MSCs exosomes have a high proliferation rate and exhibit immunosuppressive activity. With increasing maturity levels, the capacity of MSCs to secrete exosomes is reduced [173]. Exosomes may not only serve as carriers for drug delivery [173, 174] but also play a therapeutic role. Otero et al. administered rAD-MSC-derived exosomes into mice via tail vein injection and found recovery of motor function, elevated levels of oligodendrocyte-associated markers, restoration of nerve fiber integrity, and promotion of axonal sprouting [175]. Han et al. injected bone marrow-derived exosomes into ICH mice and discovered that the number of new blood vessels and mature neurons around the hematoma increased and the neurological function of ICH mice improved. Angiopoietin is postulated to increase the density of blood vessels and promote the formation and growth of synapses in the brain. Additionally, by testing the three markers, doublecortin, MAP2, and β-tubulin-III, it was found that compared with the PBS control group, the content of subventricular zone precursor cells, which are important for the recovery of nerve function, increased in the exosome-treated group. It was also proposed that white matter increased in the exosome treatment group by increasing the remyelination of newborn microglia [176]. In addition, hUC-MSC-derived exosomes can potentially inhibit apoptosis and accelerate cell reproduction [177]. However, studies regarding hUC-MSC-derived exosomes are only experimental at the level of small animal studies [178], lacking large animal and clinical studies (Table 3).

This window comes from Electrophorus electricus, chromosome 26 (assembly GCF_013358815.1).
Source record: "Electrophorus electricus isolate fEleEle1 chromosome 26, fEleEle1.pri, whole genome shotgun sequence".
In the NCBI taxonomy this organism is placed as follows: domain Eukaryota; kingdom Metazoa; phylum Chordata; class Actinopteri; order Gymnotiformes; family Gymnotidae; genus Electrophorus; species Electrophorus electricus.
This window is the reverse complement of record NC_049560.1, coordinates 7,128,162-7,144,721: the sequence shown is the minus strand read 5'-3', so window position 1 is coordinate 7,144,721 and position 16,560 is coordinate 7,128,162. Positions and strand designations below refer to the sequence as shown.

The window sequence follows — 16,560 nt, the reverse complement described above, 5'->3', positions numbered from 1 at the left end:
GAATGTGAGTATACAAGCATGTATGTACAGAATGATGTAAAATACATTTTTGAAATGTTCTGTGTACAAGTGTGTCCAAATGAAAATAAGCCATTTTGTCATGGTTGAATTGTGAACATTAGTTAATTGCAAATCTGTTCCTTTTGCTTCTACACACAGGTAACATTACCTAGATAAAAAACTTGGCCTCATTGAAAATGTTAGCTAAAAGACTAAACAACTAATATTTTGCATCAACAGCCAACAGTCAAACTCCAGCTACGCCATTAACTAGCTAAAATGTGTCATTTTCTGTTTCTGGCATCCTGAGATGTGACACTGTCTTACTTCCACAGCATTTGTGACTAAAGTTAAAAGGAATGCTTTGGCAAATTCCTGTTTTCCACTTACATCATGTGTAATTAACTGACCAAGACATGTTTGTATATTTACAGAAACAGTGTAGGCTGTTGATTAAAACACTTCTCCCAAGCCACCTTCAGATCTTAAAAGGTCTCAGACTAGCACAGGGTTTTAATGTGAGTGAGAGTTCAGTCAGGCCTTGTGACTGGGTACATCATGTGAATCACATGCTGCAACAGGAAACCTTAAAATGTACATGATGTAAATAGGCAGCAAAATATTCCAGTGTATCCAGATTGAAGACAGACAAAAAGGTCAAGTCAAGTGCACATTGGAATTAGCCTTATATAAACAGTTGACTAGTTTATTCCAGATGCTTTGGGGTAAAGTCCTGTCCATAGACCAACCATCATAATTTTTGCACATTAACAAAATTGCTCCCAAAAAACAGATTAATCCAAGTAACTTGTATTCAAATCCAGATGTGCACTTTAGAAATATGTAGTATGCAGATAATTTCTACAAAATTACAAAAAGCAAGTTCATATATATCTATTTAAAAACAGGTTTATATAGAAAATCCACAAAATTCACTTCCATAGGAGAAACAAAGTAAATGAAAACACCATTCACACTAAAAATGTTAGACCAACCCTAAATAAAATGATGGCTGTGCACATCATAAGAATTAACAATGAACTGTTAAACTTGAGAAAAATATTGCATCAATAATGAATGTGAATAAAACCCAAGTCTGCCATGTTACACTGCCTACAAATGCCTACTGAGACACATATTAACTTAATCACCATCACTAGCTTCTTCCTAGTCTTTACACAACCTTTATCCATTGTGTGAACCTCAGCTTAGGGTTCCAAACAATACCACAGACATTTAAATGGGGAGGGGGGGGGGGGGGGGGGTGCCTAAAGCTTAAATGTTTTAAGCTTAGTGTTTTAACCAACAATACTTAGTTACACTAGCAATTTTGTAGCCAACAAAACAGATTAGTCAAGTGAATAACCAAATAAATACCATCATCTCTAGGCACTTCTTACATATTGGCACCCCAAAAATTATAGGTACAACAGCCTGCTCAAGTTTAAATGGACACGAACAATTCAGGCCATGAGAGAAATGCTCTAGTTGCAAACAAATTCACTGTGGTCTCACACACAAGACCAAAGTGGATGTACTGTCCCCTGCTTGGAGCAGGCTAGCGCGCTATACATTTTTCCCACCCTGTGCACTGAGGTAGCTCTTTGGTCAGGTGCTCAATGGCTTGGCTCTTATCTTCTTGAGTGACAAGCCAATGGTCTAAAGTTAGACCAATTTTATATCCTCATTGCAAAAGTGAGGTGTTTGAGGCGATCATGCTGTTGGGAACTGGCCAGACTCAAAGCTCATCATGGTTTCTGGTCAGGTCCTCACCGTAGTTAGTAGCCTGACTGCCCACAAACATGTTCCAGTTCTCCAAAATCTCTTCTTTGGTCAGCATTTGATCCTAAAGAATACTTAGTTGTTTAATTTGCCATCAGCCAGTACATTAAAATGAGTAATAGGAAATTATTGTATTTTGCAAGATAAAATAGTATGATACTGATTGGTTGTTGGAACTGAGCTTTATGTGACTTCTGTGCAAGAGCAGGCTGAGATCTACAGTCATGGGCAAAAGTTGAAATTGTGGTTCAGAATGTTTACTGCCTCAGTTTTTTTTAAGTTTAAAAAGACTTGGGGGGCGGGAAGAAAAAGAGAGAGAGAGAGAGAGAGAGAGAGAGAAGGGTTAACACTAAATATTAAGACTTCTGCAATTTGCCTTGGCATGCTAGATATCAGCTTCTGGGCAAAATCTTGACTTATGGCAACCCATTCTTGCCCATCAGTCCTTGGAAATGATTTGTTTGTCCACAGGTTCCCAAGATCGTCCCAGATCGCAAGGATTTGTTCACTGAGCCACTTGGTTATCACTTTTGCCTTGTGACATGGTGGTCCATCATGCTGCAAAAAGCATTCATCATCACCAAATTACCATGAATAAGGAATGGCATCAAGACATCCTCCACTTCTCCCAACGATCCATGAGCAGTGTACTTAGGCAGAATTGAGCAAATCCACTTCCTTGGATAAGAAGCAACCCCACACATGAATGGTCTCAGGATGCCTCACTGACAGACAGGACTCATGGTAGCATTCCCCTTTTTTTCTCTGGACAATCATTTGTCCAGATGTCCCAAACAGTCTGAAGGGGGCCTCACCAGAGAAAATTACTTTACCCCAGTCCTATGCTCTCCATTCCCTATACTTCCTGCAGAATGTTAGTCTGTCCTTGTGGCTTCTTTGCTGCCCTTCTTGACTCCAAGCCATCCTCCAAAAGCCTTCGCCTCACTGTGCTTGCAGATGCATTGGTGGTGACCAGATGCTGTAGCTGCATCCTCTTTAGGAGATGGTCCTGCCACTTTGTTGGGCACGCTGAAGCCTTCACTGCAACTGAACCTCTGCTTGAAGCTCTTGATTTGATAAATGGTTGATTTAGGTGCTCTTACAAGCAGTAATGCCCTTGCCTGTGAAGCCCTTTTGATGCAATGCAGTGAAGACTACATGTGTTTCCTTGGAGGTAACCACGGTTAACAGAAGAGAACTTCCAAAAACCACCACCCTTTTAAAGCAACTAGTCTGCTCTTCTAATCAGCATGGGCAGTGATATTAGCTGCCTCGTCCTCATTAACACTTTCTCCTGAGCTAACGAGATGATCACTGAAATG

Table 3 Stem cells-derived exosomes application in ICH rats

Clinical aspects

With the progress in stroke and stem cell research, many clinical breakthroughs have been achieved. Some clinical and preclinical studies have demonstrated that BM-MSCs may eventually provide a novel, safe, reliable, and effective therapy for ICH, which can enhance nerve function and promote nerve recovery [179,180,181,182]. According to a case report published in 2016, researchers injected autologous BMSCs into the ventricles of two patients who were in a minimally conscious state after cerebral hemorrhage. After 12 months, the National Institutes of Health Stroke Scale scores of both patients had improved [183]. In a double-blind, phase I/II randomized controlled trial, autologous BM-MSCs were injected intravenously into patients with ICH. Patients were randomized to receive two intravenous injections of autologous MSCs or placebo 4 weeks apart. Stem cell treatment was concluded to be safe with improved neurological function compared with that of a placebo group [184]. In addition to hemorrhagic stroke, bone marrow mesenchymal stem cells play a pivotal role in clinical studies on ischemic stroke [185,186,187].